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Discussion in 'Luthiery, Modifications & Customizations' started by Walterson, Mar 5, 2013.
Soya... that.... is a really freaking good idea.....
That seems WAY more useful than the spindle sander i'm using.
Well the downside is the radius can't be changed on the end, so I'll still have to use a smaller spindle on a drill press to get inside of a super strat style body.
I was going to post a bunch of pictures last night but I guess I can't embed pictures from Google Photos like I thought.
Anyway, I finally finished my desk and set it up in my office last night. Seems pretty damned sturdy and I like it! Minimalist, mostly nice looking, has a footrest, even uses machine screws and T nuts like all the best guitars. I need to find a more reliable way to do lap joints for this middle X's, or maybe just not try to route them out when it's "warm" in December (-5 C) and take smaller passes and test fit before finishing.
Could make them separate pieces and use biscuits and glue to join them also.
I used dowels to join the outsides and the X's together. I thought about biscuits but didn't have access to a tool.
Has anybody tried driving them out from the top with a drift pin?
Scored this piece of Buckeye off eBay. Could not resist. About half way through my bass project, but planning out the next couple of guitars (6 string NT for sure, another 7, 5 string MS bass, and possibly an 8). I'll see if I can get a good picture of all the pieces together to figure out what to use where.
Have this BE and Amboyna Burl tops, Ash and Black Limba bodies, assorted fret boards (PH, PME x2, Ziricote, Gabon Ebony, Macassar Ebony), plus PH and Wenge in long sections for NT designs. Also a Cocobolo top that was going to be used on the bass but decided against it.
Not a guitar but it's for a tool that will help me finish building my CNC machine, which will help me finish the guitars I've already started.
DIY floating/breakaway torch holder for a friend's CNC plasma table:
I'm gonna leave them in there and make brass trim pieces to cover them up.
Got the wood burned body back. Now I just have to finish my cnc machine so I can make all of the brass trim pieces to finish it out.
I picked up some wood yesterday with my brother to make a couple of canoe paddles for my dad's 50th birthday this coming April.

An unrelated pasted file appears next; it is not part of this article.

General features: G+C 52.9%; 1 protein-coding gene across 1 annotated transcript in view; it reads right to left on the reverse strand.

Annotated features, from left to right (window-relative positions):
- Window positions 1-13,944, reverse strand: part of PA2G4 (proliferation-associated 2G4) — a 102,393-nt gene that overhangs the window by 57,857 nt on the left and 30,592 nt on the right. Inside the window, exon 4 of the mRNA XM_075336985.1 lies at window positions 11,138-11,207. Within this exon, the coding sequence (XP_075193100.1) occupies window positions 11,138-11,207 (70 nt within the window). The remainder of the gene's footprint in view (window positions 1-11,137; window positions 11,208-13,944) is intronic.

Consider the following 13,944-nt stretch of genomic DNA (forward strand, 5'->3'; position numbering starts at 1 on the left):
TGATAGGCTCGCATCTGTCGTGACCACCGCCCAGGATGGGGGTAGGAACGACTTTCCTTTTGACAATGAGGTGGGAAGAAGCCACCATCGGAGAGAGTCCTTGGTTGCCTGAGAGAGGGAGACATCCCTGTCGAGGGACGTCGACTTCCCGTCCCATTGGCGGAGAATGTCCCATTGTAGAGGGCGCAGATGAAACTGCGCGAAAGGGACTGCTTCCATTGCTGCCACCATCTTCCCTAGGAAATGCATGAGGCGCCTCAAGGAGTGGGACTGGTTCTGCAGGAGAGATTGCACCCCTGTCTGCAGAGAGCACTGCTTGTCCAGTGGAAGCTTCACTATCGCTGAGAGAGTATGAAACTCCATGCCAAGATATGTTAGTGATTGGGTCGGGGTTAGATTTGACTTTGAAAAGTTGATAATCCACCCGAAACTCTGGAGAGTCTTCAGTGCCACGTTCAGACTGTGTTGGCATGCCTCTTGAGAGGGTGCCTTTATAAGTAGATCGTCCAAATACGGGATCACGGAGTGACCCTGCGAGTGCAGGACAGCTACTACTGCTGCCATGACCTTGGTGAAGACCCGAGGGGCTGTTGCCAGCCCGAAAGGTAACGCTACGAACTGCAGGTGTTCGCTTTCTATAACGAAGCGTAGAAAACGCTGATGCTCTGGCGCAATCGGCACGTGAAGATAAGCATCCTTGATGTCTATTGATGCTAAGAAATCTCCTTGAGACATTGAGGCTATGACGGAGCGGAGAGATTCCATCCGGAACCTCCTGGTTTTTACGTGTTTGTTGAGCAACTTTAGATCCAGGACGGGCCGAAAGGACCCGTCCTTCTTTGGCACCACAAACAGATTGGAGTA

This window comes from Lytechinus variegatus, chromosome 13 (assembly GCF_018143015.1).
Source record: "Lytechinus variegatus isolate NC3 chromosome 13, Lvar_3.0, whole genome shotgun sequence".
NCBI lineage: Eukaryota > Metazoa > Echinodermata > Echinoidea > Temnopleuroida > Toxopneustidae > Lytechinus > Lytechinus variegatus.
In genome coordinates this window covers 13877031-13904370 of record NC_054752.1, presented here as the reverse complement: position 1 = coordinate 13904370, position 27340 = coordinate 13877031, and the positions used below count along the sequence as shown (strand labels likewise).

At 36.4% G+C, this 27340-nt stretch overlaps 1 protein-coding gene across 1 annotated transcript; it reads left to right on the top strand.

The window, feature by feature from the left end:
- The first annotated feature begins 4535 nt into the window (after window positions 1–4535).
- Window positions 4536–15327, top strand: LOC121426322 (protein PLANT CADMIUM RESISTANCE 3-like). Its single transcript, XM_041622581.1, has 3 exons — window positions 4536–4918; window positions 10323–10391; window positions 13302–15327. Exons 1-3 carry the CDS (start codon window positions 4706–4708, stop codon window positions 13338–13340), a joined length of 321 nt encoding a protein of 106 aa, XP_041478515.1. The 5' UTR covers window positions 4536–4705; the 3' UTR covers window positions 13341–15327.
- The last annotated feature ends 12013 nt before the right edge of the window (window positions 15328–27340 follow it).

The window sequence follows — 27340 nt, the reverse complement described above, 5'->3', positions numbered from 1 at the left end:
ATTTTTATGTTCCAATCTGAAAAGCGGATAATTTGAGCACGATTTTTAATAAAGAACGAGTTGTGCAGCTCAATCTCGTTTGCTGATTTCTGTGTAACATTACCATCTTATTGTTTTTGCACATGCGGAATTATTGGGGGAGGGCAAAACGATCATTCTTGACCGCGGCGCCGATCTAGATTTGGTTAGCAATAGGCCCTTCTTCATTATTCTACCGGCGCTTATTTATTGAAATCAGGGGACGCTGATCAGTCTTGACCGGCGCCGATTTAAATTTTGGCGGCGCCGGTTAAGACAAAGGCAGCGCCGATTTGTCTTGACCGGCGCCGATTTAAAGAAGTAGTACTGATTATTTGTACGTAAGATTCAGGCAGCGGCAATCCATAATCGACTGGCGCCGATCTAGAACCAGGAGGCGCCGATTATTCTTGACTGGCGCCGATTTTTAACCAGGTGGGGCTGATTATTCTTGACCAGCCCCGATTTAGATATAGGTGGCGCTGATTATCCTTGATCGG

We're gonna do Cherry/Padauk/Soft Maple/Padauk/Cherry laminates so I think it should look real nice. This will be my first time working with Padauk. After my local supplier machined it for us and I carried it to and from my car I already noticed my hands were itchy. Definitely going to have to get a respirator and wear sleeves and gloves when working with it.
Been working pretty intensely the last 9 days.
It's almost ready: My take on a B2 with some adaptions to my liking (recessed jack, no scarf, belly cut, smooth arm rest etc.). NGD thread coming in the next days.
Planing a body blank is great when the bit comes loose in the middle and ruins the whole piece. Really regretting attempting this project.
I feel you. While I was routing the side thickness profile of a neck the bearing came loose and the bit chewed away more than anticipated.
Loose bit's usually happen to me when I am trying to take too much material with a single pass. too much material in a single pass causes vibration --> vibration loosens the collet --> bit digs into workpiece. sucks man...
doesn't look like your piece is completely ruined.... just need to add a top... perhaps a nice chambered design with a maple top?
That happened to me doing a truss rod channel once. So much for that neck.
This is an opportunity...
If I quit after anything bad happened while building I would quit almost every day.
Misaligned joints are opportunities to learn inlays, bindings are an opportunity to ‘hide’ a bad joint Between that maple top and mahogany body...
I’ve started with an ash body over 2 inches thickthat I intended to plane flat on one side and use for a solid ash body.
When all was said and done, it’s a 1/4” ash top on a mahogany body.
Mistakes happen. Don’t let them stop you. Keep plugging away.
Ideally yes, but I am not capable of gluing a top over an arm contour yet. Also it'll be much cheaper to go back to my local supplier and get another piece of ash cut off so i will just start over.
all you really need for gluing over a contour is to cut some kerfs into the wood to be able to bend it.